When it comes to broadcast network television, it's often true that there's nothing new under the sun. Case in point, ABC's "The Deep End" (8 tonight, WTAE). But that doesn't mean this legal drama is terrible, just overly familiar.
Essentially a "Grey's Anatomy" set inside a well-heeled law firm, "The Deep End" trods the same well-worn path of past legal dramas about new attorneys, most notably failures like 2001's short-lived "First Years" on NBC.
Then again, there were a ton of failed medical shows before "Grey's" broke out into a hit, even though its pilot episode didn't offer much that was new. Like "Grey's," in "The Deep End" the focus is on the young, newbie lawyers forced to sink or swim in the deep end of the legal pool. They're an assortment of types from Ye Olde Stock Character Repository.
Starring: Matt Long, Clancy Brown.
Boy Scout Dylan (Matt Long, "Sydney White"), nervy go-getter Beth (Leah Pipes, "Sorority Row"), incorrigible womanizer Liam (Ben Lawson, "Neighbours") and mousy, tentative Addy (Tina Majorino, "Veronica Mars") make up the class of first-year associates at the law firm of Sterling, Something, Something, Something.
If the first years are archetypes, the adults in charge are drawn in even greater extremes in tonight's pilot written by series creator David Hemingson ("Lie to Me," "Kitchen Confidential"). They include The Prince of Darkness, AKA Cliff (Billy Zane); his wife, Susan (Nicole Ari Parker), who thinks Cliff is having an affair; recruiting partner Rowdy (Norbert Leo Butz), who makes promises he can't deliver; and recently returned firm founder Hart Sterling (Clancy Brown), who fights with Cliff for control of the firm and its soul. (Hart wants the firm to do good, including pro bono work; Cliff just wants to make money.)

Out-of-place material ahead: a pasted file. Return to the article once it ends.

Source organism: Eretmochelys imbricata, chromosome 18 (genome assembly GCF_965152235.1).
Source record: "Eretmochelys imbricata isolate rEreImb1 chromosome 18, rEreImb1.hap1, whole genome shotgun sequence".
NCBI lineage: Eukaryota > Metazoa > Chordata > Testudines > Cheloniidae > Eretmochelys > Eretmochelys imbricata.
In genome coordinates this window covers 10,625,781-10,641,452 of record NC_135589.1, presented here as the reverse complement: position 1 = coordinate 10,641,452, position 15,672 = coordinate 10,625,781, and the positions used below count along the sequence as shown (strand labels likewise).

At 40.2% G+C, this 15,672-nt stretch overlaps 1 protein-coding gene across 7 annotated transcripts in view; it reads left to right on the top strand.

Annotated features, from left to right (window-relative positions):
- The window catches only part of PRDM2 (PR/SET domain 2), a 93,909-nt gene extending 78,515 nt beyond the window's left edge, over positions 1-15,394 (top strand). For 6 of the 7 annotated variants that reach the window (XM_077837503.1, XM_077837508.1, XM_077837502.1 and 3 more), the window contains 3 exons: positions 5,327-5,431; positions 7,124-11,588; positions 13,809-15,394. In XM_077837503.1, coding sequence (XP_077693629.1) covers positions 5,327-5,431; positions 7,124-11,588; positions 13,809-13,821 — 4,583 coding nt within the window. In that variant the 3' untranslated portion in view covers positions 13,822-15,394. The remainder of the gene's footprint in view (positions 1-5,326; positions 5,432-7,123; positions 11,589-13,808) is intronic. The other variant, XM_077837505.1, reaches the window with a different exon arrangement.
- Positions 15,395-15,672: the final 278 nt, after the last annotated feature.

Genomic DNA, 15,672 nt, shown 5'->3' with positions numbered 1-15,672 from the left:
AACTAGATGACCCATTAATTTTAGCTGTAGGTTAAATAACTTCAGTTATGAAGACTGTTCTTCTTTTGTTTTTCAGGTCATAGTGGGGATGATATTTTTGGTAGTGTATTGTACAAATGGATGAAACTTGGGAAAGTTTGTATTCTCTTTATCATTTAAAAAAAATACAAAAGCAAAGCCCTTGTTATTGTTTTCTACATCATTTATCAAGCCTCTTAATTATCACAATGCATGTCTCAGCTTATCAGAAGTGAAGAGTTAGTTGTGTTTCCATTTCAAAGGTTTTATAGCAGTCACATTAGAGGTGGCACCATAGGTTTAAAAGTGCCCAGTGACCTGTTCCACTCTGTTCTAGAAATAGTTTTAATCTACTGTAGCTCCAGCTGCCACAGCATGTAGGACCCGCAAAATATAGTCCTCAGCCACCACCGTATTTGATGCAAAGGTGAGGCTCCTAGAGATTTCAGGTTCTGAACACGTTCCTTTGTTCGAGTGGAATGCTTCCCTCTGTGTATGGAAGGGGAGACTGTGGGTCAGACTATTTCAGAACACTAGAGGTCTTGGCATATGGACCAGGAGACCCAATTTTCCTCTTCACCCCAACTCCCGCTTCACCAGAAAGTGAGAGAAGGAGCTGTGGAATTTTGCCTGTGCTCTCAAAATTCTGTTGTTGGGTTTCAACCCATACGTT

The cast is quite strong, not only veterans like Brown but also some of the young'uns, most notably Long, from The WB's "Jack & Bobby," and Majorino, who has a recurring role as a budding lesbian Mormon on HBO's "Big Love."
Viewers who don't mind their TV show characters broad and obvious could do a lot worse than "The Deep End." Even those looking for more nuance in their TV shows may be surprised to learn who is bedding whom by the end of tonight's premiere. The pilot offers a deft introduction to the characters and their situations. It's just unfortunate that more care wasn't taken to create a show that feels fresh -- "The Deep End" is rather moldy.
Contact TV editor Rob Owen at firstname.lastname@example.org or 412-263-1112. Read the Tuned In Journal blog at post-gazette.com/tv. First Published January 21, 2010 5:00 AM